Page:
Spending a full day at home, his phone blasting a combination of his service provider’s advertising and bad elevator music on speakerphone, Aaron Bradley, director of marketing for The Utility Company, became fed up with waiting for helpdesk service.
After a couple hours, the advertising monotony ended, but the waiting game wasn’t worth it – not one member of the service team could answer his request.
Bradley asked to speak to the manager – alarmingly, the company didn’t have one working at that time.
“I don’t think I’m unique at all but I do literally cringe when my wife asks me to call someone about a problem,” he said. “People have that fear engrained in their head about the helpdesk world.”
“We talked to a guy who had bought a Blackberry and had a small nagging issue with it that didn’t disrupt use but irritated him every time he turned it on. He thought calling RIM would be a painful experience so he was living with the issue instead of fixing it.”
Long wait times are one of the biggest complaints with helpdesk service, Bradley said. Most helpdesks have someone screening the call first to take notes rather than answer your question immediately. People become frustrated having to tell their story two or three times over the phone.
Bradley said the average wait time at popular OEMs can be as long as 30 minutes on average and the technical know-how of the staff is so limited that tech experts use re-formatting to “fix” problems far more often than is necessary.
Unacceptable helpdesk customer service is something The Utility Company is hoping to change. The Ottawa-based single source provider of technology for the SMB market is transforming the way customers view helpdesk services.
“We think it’d be nice to debunk the myth that all help desks are nasty,” Bradley said.
1-866 My Utility is a phone number that aims to eliminate worry to small and medium-sized business owners dependent on technology and who hate receiving inadequate treatment from service providers.
SMBs receive their technology from a variety of different vendors. If there is a problem with one component, there are a lot of different “throats to choke,” in order to find a solution, Bradley said.
It can be difficult for the average consumer to determine which component of their system is failing, and when they call one place for help, service providers often “pass the buck” to another vendor, Bradley said.
The Utility Company wants to provide one efficient service number for all SMBs to call with any kind of question. The company will provide advice by accessing the computer remotely and charging on a per/minute basis rather than one flat rate.
Many helpdesks will charge the same high rate for five minutes of service and two hours of service.
“Our founder saw the way customers were treated in the past and saw a lot of disconnect between the company and service provider,” Bradley said. “We wanted to also effectively help the SMB market who cannot afford IT staff and who can’t waste time on the phone.”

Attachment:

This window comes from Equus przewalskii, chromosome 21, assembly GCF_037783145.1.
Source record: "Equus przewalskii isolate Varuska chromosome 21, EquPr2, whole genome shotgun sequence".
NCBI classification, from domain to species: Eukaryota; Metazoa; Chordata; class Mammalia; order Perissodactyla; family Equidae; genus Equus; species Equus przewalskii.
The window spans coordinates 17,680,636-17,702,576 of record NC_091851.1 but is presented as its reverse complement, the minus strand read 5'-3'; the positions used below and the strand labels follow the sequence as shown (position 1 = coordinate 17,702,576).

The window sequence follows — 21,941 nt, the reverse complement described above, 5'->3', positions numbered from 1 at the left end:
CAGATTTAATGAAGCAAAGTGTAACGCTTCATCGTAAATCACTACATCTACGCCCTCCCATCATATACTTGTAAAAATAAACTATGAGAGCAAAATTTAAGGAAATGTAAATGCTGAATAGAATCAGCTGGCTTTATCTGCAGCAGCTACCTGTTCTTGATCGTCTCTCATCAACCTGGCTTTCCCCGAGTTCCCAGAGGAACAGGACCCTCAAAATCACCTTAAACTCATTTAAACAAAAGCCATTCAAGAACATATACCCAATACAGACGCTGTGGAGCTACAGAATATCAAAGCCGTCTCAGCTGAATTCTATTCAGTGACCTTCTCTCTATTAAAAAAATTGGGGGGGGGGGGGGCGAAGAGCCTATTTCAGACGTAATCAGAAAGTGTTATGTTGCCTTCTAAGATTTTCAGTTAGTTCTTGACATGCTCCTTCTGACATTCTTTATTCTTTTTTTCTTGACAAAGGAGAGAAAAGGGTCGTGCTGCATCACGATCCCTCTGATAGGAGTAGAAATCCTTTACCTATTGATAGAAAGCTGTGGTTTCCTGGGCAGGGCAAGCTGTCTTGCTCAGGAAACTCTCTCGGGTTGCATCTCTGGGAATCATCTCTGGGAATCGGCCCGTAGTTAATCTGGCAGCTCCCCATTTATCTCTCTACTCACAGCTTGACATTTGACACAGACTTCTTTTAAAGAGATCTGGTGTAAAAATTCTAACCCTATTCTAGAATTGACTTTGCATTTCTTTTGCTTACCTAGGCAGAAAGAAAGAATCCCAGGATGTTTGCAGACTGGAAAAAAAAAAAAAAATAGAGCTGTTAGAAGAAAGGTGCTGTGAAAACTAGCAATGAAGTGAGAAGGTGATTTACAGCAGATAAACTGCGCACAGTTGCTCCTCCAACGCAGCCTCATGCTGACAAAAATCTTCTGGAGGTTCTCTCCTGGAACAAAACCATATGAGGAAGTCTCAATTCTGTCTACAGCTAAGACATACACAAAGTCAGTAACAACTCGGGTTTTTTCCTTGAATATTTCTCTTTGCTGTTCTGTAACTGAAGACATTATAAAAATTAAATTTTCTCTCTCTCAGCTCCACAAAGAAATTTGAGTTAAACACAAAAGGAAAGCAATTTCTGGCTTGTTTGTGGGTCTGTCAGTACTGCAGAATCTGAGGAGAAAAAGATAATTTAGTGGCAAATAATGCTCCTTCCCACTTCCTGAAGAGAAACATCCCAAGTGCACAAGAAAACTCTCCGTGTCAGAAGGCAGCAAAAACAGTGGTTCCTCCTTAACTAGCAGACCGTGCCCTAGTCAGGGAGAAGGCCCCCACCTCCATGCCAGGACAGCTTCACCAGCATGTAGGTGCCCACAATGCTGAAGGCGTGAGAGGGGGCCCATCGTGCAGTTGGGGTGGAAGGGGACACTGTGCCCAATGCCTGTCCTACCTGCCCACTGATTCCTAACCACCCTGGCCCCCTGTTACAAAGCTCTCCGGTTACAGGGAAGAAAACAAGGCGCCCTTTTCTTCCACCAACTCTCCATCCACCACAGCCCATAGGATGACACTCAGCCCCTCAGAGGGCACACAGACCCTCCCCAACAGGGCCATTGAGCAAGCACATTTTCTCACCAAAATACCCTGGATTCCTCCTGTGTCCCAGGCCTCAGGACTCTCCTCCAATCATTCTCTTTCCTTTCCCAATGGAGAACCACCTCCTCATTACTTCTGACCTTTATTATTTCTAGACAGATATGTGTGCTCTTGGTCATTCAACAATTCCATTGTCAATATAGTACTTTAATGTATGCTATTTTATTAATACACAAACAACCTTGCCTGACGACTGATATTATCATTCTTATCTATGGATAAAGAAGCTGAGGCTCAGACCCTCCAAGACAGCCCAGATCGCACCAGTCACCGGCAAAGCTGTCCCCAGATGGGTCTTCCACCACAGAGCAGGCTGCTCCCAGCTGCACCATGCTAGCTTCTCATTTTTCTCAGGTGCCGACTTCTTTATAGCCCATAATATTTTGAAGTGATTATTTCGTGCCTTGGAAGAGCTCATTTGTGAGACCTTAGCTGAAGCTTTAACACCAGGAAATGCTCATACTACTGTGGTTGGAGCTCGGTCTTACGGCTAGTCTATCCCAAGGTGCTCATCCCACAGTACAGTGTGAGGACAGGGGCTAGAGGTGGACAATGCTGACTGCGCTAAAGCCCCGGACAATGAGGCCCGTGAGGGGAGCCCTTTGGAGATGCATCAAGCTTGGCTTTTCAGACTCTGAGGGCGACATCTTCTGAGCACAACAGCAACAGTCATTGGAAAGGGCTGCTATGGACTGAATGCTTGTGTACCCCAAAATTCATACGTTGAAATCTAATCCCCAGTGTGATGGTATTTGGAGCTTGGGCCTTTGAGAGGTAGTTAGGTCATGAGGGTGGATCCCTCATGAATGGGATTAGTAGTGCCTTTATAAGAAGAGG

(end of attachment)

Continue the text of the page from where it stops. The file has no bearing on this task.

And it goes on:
A survey of CIOs conducted by Robert Half Technology, a California-based provider of information technology professionals, revealed that technology experts and help desk professionals get asked a wide range of odd-ball requests, which require patience on behalf of tech support staff.
Some of the strangest questions support staff yielded was “How do I get my computer’s coffee cup holder to come out again?” or “Can you reset my Internet for me?”
These unusual requests require a high degree of empathy, a sense of humour and the appropriate technology skills, according to Robert Half Technology.
Bradley said traditional helpdesks think of their service as a cost centre and want you off the line, but that isn’t the case for the Utility Center who has turned helpdesk into a paid service.
“For us, our service is a revenue generator, so we embrace customers,” Bradley said.
The company sells insurance-like IT expertise, where they will monitor your system for you and automatically fix problems and install updates. The Utility Company takes control of the screen and fixes the issue, rather listen to the user describe what’s on the screen, which can be frustrating for both parties.
The service can be purchased through The Utility Service franchisees or select resellers who have become “powered by utility partners.” But the company’s Per Minute service can be sold through either or by mass marketing, Bradley said.
For new customers not registered with the company, the company charges $2.00 per minute. So for $30, a SMB owner can receive pretty immediate service rather than call a “geek squad” to come on site and charge $75 in gas fees, just to get there, Bradley said.
Almost all of The Utility Company’s calls are picked up within three minutes and resolved in 30 minutes or less, he said. Eighty to 90 per cent of issues can be fixed remotely.
“We talked to one small accounting firm of 30 staff members and three IT guys. The owner said he didn’t even know what the third guy did. So we replaced the cost of staffing three people and improved productivity in the company.”
Employees of companies are much happier without a know-it-all IT guy making them feel stupid, Bradley said.